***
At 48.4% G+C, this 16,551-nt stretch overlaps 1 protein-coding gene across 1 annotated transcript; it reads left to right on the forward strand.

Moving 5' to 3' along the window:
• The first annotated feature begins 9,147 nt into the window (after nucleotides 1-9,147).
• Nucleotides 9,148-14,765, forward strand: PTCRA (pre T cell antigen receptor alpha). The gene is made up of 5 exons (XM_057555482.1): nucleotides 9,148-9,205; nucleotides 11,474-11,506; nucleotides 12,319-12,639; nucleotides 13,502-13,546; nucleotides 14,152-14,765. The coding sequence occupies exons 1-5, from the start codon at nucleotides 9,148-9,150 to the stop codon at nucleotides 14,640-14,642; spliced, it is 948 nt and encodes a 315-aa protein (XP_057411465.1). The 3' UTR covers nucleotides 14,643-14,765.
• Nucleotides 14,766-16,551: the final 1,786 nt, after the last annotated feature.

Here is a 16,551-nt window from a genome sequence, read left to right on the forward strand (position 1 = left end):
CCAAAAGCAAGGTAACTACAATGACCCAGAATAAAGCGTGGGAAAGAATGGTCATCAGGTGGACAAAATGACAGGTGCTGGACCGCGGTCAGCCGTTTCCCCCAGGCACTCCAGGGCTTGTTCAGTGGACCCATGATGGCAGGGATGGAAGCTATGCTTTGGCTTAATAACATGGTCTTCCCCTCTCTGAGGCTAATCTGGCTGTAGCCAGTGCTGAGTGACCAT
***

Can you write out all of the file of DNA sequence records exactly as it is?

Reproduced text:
At 48.4% G+C, this 16,551-nt stretch overlaps 1 protein-coding gene across 1 annotated transcript; it reads left to right on the forward strand.

Moving 5' to 3' along the window:
• The first annotated feature begins 9,147 nt into the window (after nucleotides 1-9,147).
• Nucleotides 9,148-14,765, forward strand: PTCRA (pre T cell antigen receptor alpha). The gene is made up of 5 exons (XM_057555482.1): nucleotides 9,148-9,205; nucleotides 11,474-11,506; nucleotides 12,319-12,639; nucleotides 13,502-13,546; nucleotides 14,152-14,765. The coding sequence occupies exons 1-5, from the start codon at nucleotides 9,148-9,150 to the stop codon at nucleotides 14,640-14,642; spliced, it is 948 nt and encodes a 315-aa protein (XP_057411465.1). The 3' UTR covers nucleotides 14,643-14,765.
• Nucleotides 14,766-16,551: the final 1,786 nt, after the last annotated feature.

Here is a 16,551-nt window from a genome sequence, read left to right on the forward strand (position 1 = left end):
CCAAAAGCAAGGTAACTACAATGACCCAGAATAAAGCGTGGGAAAGAATGGTCATCAGGTGGACAAAATGACAGGTGCTGGACCGCGGTCAGCCGTTTCCCCCAGGCACTCCAGGGCTTGTTCAGTGGACCCATGATGGCAGGGATGGAAGCTATGCTTTGGCTTAATAACATGGTCTTCCCCTCTCTGAGGCTAATCTGGCTGTAGCCAGTGCTGAGTGACCAT